Thoughts on Underwriting Changes
Underwriters may consider beginning to consider possible underwriting change, such as:
(1) modifying or adding requirements and exceptions related to changes in defined terms or substantive matters in the policy;
(2) re-articulating the affirmative coverages, such as those conditioned on a final decree of a court of “competent jurisdiction”, such as the ALTA 3’s and ALTA 29’s;
(3) considering the use of the ALTA 47’s and other issues with any upcoming endorsements to pre-2021 policy endorsements, such as date downs or modifications.
[i] When perusing the ALTA 47 series, you will note that the endorsements have been written to accompany issuance of all the major ALTA policies, 2006 Owner and Loan, ALTA Homeowner, Extended Coverage Loan (both long and shortform versions), etc. Discussion here is limited to the ALTA 47[-06] as it best illustrates the overall import of the series.
by: David Ferrell
As of March 26, 2021
As bills continue to be filed during a busy week at the General Assembly, Speaker Tim Moore announced the House would be taking a spring break the week of April 5. The House has taken similar breaks during previous sessions. The House will hold skeletal sessions during the week, but no votes will be taken. The Senate is expected to take a similar break but has not made an announcement yet.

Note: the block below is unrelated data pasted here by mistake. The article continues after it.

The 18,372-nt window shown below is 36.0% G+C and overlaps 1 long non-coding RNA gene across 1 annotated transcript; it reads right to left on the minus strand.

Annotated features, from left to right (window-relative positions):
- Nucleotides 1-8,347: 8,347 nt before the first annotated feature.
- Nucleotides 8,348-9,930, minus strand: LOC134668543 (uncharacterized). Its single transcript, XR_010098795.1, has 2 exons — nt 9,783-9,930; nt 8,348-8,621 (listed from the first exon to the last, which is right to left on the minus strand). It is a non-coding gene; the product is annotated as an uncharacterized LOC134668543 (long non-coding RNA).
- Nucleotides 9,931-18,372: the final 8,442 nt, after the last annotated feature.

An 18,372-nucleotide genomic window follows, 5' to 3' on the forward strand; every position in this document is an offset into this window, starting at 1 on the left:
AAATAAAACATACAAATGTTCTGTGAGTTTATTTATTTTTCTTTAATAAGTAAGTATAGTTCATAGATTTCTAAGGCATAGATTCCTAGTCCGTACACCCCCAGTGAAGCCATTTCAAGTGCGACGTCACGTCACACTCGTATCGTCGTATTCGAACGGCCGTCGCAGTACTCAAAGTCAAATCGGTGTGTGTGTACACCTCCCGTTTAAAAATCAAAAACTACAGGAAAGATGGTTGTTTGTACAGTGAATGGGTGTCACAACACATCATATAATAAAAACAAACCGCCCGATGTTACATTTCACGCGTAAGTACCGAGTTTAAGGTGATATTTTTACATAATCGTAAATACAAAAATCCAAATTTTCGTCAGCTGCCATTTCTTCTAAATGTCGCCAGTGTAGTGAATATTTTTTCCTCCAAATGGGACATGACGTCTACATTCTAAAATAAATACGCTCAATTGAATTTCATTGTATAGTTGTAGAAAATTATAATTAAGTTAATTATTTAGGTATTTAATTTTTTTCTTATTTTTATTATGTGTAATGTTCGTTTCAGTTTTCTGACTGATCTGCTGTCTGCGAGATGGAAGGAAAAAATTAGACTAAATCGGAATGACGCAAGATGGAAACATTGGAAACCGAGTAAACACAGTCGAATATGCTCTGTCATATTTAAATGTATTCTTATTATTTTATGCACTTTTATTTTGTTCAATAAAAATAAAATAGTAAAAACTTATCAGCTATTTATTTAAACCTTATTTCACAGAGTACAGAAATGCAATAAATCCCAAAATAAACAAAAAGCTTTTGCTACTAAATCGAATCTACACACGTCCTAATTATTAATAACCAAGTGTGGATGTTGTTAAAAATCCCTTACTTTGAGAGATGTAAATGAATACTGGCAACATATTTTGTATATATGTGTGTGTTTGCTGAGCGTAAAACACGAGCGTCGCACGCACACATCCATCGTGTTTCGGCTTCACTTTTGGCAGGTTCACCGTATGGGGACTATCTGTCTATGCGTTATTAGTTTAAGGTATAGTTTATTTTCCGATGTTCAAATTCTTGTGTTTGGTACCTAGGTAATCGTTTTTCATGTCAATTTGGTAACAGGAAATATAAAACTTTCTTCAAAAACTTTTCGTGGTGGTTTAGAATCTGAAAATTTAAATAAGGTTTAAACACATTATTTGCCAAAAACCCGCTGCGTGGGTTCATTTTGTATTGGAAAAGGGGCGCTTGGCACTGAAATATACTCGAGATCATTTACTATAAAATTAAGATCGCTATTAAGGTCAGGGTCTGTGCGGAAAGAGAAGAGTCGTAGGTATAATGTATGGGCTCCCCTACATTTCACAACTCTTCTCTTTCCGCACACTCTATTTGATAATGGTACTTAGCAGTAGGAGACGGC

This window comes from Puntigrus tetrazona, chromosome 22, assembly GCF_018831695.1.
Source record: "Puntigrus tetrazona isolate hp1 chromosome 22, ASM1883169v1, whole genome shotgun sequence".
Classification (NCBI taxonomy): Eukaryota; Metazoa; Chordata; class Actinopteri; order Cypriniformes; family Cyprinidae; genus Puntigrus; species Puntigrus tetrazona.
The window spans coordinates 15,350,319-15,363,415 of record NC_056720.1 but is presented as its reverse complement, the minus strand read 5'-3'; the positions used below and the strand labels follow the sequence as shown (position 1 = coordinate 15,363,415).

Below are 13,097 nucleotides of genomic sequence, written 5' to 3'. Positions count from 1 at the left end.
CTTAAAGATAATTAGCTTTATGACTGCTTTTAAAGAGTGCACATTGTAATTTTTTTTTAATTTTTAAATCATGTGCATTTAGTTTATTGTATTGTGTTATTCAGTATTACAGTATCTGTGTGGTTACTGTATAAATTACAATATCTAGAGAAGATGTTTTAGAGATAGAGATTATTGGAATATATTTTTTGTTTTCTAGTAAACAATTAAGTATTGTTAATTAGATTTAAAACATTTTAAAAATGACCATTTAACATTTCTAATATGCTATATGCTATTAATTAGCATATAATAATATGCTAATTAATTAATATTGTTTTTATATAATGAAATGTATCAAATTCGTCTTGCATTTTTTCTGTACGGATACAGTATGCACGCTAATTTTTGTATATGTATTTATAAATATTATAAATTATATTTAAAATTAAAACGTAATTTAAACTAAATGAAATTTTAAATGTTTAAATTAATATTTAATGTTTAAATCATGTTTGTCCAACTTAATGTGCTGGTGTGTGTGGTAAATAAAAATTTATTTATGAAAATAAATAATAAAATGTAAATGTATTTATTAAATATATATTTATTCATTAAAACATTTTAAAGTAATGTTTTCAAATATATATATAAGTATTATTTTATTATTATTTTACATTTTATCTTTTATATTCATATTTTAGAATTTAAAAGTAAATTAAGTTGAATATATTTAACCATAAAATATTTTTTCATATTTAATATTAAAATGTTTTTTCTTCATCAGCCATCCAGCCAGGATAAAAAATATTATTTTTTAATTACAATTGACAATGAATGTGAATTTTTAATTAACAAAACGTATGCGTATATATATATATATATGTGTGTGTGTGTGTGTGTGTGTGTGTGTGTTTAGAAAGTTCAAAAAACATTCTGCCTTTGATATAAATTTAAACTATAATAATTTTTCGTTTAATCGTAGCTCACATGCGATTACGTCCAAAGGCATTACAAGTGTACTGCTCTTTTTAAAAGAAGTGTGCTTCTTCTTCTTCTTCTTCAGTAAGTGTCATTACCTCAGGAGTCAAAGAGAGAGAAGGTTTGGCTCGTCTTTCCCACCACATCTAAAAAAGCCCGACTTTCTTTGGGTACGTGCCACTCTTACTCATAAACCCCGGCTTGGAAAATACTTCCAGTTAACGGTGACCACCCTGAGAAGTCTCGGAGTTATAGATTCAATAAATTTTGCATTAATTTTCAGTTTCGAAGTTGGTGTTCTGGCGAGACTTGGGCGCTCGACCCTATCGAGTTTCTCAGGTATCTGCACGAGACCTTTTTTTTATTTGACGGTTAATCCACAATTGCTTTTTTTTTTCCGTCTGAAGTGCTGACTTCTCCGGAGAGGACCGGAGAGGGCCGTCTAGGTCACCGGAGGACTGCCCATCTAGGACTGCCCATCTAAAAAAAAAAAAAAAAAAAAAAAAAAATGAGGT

The Governor released his budget requests for the next biennium on Wednesday, and his State Budget Director presented the Governor’s Budget to the House and Senate Joint Appropriations Committee on Thursday. The Governor’s budget proposal would give teachers 10% raises over two years, increase education funding and put a bond on voters’ ballots this fall. The Governor’s education funding requests include:
- $485 million in teacher and administrator pay, with an average pay raise of 10% over two years, as well as restoring master’s degree pay and reducing veteran teacher pay plateaus.
- 7.5% raises for school districts’ central office staff and noncertified public school employees.
- $15 an hour minimum wage for noncertified, public school employees including teaching assistants, cafeteria workers and bus drivers.
- $2,000 bonuses for teachers, principals, noncertified public school employees, university employees and community college employees this fiscal year and another $1,000 bonus next year.
- $52 million for educator recruitment, retention and training.
- $80 million for more school nurses, counselors, psychologists and social workers.
Governor Cooper proposed putting a $4.7 billion general obligation bond the ballot this November that would fund $2.5 billion for public schools, $783 million for the UNC System, $500 million for the community college system, $430 million for health and safety projects across state government and $460 million for parks, zoos, museums and state historic sites.